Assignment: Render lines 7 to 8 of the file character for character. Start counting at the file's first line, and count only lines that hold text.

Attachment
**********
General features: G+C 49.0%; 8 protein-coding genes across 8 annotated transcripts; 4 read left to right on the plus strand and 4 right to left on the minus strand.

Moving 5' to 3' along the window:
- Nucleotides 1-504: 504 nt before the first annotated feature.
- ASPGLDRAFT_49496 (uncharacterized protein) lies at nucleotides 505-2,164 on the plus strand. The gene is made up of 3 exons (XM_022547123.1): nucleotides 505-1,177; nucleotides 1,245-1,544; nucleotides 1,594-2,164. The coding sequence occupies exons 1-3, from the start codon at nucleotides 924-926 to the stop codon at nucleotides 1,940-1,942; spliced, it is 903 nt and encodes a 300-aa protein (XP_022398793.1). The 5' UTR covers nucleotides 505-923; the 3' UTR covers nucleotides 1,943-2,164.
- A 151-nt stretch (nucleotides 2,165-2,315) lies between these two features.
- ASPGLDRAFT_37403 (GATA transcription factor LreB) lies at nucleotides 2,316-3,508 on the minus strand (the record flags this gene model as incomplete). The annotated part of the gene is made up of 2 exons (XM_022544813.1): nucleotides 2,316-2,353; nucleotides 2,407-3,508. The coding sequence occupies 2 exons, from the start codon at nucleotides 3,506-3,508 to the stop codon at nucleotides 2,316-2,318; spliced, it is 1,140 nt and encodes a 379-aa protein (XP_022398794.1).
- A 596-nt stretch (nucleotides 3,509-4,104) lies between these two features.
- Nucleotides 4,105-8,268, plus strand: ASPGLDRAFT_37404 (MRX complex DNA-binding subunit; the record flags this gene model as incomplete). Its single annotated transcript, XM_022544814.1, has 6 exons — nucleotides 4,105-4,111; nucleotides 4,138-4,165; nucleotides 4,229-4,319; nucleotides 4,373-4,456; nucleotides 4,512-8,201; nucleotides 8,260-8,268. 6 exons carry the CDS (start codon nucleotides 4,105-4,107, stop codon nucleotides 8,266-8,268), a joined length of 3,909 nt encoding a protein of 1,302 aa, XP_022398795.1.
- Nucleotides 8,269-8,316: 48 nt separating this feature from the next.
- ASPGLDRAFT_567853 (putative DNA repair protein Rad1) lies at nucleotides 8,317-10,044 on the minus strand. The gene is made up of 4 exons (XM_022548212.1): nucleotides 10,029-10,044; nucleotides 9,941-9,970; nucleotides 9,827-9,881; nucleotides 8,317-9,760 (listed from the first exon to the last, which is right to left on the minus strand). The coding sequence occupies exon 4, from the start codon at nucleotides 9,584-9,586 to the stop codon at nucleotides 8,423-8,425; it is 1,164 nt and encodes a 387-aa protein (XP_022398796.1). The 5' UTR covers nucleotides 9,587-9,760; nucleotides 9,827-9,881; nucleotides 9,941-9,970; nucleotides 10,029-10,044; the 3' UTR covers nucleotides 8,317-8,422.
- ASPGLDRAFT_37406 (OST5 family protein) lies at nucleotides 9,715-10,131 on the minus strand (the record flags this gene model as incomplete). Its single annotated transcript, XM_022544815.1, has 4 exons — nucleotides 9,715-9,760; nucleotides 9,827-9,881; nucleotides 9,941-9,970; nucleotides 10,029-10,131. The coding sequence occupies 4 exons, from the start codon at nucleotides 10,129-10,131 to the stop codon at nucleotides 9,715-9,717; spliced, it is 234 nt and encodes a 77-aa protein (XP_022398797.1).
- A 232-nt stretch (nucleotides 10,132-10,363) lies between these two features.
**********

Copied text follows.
- A 596-nt stretch (nucleotides 3,509-4,104) lies between these two features.
- Nucleotides 4,105-8,268, plus strand: ASPGLDRAFT_37404 (MRX complex DNA-binding subunit; the record flags this gene model as incomplete). Its single annotated transcript, XM_022544814.1, has 6 exons — nucleotides 4,105-4,111; nucleotides 4,138-4,165; nucleotides 4,229-4,319; nucleotides 4,373-4,456; nucleotides 4,512-8,201; nucleotides 8,260-8,268. 6 exons carry the CDS (start codon nucleotides 4,105-4,107, stop codon nucleotides 8,266-8,268), a joined length of 3,909 nt encoding a protein of 1,302 aa, XP_022398795.1.